When Sam excused himself to use the restroom, the reporter leaned across the table and said to me worriedly, “He thinks we made him famous.”
“I know!” I said. “But … it’s SLAMM magazine. I don’t even read it.”
“Yow. This isn’t good. I wouldn’t know a recording contract from a grocery store receipt. I don’t even get paid to write for SLAMM.”
“Really?” said the reporter. “Seriously? Nothing?”
“Nothing. My day job is as a mailroom schlump for a legal office. What are we gonna do? I love this guy.”
“I do, too. Sam’s the best.”
As it turned out, there was nothing we could do. We tried to explain to Sam that we were practically homeless; that we weren’t movers or shakers in the entertainment business; that we didn’t know anyone who owned a recording studio, or a nightclub, or who booked musicians into gigs.
“I make photocopies all day,” I said. “I push around a squeaky little mail cart. You get more money in your hat on a Saturday night than I make in a week.”
“We’re just guys with crappy jobs,” said the reporter.
But we couldn’t convince Sam of what, in the end, we perhaps didn’t want to, since it was something that I know brought me sudden shame. I’d never thought of it before, but the truth is that, in the process of creating publishable “human interest” stories, I used people. It had never occurred to me that writing about Sam could hurt him—that by putting his name and picture in a magazine that was available all over town, I would upset the world balance he had arranged for himself. On his downtown corner, Sam was king. But once he had been objectively crowned by way of a magazine and radio story about him, it illuminated for him how tiny his realm really was. And he then desperately wanted to claim that larger kingdom; he wanted in on the action that, however fleetingly, had spun so seductively around him.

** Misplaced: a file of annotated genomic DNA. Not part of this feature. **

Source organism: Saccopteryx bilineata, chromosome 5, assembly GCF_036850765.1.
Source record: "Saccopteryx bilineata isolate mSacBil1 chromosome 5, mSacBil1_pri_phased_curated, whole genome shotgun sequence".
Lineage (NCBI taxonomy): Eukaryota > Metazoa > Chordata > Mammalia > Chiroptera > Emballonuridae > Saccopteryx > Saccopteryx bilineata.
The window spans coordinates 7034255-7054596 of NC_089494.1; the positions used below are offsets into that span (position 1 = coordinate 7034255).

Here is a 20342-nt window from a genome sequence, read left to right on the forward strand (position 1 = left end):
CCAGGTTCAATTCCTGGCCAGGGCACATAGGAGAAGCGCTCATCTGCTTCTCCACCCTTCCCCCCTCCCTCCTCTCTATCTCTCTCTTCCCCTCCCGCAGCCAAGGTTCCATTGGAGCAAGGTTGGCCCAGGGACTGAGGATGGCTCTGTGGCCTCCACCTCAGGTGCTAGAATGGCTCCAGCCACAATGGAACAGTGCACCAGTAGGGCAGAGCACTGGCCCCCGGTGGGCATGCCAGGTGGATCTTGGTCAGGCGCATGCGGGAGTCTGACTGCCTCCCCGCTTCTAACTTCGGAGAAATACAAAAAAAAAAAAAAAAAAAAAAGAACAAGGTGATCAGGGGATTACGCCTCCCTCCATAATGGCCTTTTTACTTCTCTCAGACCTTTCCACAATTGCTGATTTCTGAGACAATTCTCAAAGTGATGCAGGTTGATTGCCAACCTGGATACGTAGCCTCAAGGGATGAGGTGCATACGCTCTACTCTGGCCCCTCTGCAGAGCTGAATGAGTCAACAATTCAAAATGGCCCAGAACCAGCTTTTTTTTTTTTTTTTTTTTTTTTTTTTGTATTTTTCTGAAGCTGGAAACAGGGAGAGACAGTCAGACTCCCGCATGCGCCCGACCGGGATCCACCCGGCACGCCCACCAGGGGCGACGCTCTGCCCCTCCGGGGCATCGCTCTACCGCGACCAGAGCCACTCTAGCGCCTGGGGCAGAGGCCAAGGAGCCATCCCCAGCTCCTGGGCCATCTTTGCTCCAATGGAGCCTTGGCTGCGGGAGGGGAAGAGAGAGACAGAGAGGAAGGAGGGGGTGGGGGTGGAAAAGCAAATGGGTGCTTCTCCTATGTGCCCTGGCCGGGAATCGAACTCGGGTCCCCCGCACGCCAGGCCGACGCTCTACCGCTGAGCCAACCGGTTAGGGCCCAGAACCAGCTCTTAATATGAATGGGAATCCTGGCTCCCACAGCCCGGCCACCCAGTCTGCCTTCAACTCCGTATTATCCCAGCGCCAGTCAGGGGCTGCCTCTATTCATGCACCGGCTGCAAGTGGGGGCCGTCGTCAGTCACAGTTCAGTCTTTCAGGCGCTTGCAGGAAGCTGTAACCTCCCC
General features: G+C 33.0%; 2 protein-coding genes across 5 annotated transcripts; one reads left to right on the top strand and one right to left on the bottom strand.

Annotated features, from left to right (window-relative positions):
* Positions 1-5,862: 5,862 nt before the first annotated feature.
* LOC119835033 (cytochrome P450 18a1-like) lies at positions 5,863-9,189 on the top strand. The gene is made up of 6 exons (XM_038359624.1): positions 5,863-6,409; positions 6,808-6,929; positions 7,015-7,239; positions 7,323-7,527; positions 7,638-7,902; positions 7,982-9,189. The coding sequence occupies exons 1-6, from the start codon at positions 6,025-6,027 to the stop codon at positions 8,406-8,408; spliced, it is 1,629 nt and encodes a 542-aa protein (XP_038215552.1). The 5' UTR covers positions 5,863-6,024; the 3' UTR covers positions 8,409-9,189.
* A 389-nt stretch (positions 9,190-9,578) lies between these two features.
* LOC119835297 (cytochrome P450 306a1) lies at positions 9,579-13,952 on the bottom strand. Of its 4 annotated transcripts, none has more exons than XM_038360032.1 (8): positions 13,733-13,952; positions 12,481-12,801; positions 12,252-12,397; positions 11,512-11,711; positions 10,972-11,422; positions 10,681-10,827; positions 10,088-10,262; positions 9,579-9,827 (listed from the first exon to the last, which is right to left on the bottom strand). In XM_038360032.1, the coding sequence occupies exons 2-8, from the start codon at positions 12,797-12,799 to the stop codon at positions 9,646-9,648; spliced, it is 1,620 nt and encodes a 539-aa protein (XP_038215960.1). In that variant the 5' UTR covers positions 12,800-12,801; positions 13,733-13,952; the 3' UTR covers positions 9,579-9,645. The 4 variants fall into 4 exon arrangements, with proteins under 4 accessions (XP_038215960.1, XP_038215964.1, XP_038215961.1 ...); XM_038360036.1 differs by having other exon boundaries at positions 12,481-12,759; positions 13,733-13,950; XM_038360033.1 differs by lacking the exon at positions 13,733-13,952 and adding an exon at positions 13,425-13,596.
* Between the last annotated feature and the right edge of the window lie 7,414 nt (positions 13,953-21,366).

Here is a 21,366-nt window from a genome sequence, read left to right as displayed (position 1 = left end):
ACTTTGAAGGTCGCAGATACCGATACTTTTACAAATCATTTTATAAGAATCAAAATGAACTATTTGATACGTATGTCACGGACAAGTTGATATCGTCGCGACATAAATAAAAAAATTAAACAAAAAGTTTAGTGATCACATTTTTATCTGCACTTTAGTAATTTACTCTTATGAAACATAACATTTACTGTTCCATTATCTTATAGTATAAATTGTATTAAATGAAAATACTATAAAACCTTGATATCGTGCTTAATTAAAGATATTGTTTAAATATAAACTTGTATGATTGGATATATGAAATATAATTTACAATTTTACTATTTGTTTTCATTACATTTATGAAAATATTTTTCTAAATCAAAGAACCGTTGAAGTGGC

But Sam was no more psychologically prepared for fame and the calculating discipline it requires than I was prepared to pilot a space shuttle. While in Vietnam an enemy combatant had clocked Sam in the head so hard with the butt of a rifle the damage to his skull had ultimately required a steel plate to fix. Sam had meds he couldn’t keep up with and/or afford. He was so exacting about his music that he’d been unable to stay in any of the bands he’d joined in the past. He was, I felt, a musical genius—but he was destined to remain a solo act.
There was little I or my new friend could do for Sam. We tried a couple of things around his recording a CD and so on—but our efforts crumbled beneath Sam’s inability to maintain focus, keep a schedule, arrive on time. Homelessness is its own world, and that world doesn’t too readily mix with Productive Land. In the end, all I could do was sit beside Sam in his tiny, cluttered, $14 a day hotel room, and with him look at some old photos he kept in a shoebox. In one he is standing in a jungle in Vietnam, the sleeves of his camouflage shirt rolled high, its open front revealing his muscular chest. With his hands on his hips, he smiles into the camera with the sure confidence of a man who knows he has no natural bounds. Sticking from the pocket of his shirt one can just make out the tip of a harmonica.